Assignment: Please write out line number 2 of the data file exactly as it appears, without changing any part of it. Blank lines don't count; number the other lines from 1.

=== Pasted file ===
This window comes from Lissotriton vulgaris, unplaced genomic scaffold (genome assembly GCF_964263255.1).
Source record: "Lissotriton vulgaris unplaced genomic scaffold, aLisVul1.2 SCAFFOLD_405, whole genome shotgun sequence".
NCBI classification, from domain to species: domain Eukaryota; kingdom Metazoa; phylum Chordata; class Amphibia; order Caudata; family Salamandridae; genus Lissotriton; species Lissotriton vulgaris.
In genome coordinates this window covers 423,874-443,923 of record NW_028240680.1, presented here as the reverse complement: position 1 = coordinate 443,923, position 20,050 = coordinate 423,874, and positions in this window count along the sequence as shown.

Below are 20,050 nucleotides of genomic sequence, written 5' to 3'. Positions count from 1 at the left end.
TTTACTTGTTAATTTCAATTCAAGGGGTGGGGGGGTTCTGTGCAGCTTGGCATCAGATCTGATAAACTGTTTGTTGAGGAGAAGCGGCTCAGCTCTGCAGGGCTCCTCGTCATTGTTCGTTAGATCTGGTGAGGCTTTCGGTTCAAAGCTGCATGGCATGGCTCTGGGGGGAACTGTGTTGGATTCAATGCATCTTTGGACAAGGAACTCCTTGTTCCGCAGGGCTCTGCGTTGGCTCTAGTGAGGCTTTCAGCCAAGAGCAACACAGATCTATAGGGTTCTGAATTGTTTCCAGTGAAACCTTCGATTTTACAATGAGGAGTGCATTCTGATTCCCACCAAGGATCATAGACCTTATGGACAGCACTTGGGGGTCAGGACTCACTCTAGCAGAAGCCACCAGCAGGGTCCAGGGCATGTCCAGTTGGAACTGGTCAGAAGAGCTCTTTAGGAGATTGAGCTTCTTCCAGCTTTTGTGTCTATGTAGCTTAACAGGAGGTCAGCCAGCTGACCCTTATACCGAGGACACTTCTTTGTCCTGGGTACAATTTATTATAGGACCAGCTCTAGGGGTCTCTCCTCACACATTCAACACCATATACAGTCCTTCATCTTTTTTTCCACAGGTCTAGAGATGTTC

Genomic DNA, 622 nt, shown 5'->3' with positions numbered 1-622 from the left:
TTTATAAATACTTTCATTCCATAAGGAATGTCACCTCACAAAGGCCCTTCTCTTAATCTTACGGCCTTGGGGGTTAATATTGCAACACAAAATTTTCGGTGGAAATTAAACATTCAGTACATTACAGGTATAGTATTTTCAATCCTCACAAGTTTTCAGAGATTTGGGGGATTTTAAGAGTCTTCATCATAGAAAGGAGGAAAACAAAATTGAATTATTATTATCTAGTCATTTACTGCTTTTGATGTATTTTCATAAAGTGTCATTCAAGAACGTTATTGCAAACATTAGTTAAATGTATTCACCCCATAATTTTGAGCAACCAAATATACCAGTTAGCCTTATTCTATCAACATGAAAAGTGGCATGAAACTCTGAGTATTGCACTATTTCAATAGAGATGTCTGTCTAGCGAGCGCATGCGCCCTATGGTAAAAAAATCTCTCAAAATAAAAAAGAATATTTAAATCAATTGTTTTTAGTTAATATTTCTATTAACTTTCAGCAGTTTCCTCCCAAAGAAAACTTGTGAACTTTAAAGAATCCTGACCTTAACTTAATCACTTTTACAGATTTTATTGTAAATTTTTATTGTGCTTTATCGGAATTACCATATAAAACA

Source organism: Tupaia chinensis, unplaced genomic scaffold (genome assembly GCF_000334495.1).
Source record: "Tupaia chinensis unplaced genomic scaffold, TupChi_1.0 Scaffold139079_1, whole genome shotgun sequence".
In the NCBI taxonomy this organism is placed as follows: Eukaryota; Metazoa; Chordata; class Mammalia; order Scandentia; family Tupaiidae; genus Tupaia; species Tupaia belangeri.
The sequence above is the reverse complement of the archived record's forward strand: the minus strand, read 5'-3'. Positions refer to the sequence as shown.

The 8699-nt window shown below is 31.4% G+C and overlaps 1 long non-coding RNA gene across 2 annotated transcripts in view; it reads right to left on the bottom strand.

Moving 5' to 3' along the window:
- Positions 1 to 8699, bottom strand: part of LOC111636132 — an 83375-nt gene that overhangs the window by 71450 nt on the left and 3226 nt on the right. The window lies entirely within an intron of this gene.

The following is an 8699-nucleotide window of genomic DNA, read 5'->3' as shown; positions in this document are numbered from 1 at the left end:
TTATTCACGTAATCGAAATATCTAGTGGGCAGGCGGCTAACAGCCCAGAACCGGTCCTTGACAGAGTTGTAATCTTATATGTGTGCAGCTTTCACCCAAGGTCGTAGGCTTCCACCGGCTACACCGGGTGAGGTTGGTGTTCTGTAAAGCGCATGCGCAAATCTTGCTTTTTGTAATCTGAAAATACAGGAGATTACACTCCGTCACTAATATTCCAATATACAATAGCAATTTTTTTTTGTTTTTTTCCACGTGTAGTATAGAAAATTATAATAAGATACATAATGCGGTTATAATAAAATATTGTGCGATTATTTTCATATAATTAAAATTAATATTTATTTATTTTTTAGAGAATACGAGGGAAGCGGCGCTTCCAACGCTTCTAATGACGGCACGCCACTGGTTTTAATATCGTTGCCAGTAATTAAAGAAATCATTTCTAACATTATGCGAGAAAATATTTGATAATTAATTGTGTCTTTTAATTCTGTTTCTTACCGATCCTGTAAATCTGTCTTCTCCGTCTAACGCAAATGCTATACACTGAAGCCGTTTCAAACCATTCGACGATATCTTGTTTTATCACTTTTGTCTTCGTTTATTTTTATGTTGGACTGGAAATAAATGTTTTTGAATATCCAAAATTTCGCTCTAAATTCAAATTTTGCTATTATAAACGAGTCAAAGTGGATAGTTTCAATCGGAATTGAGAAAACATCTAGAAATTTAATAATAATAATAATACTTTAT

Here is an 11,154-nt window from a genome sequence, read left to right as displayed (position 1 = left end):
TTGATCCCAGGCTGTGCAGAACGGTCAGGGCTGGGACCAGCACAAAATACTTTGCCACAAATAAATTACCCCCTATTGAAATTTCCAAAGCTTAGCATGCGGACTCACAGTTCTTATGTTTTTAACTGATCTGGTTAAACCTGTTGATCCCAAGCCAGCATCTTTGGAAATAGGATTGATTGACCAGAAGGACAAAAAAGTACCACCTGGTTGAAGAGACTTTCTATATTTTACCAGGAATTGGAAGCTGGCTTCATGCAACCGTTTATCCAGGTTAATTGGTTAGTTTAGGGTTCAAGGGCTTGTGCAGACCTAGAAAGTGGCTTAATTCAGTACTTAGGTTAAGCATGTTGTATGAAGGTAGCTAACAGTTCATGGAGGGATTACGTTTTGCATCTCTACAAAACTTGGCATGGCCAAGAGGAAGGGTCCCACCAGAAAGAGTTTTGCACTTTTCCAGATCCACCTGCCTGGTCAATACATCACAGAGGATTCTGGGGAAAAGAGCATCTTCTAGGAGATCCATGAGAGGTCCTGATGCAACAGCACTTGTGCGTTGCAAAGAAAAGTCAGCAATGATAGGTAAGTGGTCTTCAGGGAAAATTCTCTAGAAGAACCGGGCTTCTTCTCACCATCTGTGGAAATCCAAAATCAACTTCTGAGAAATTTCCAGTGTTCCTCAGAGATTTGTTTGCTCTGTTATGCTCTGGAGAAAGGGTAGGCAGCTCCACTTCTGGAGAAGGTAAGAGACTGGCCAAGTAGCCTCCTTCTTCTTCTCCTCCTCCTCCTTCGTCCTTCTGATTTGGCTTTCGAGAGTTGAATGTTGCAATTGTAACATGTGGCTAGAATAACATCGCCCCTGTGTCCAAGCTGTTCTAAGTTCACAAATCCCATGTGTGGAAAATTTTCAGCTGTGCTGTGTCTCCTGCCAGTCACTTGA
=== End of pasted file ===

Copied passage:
Source record: "Lissotriton vulgaris unplaced genomic scaffold, aLisVul1.2 SCAFFOLD_405, whole genome shotgun sequence".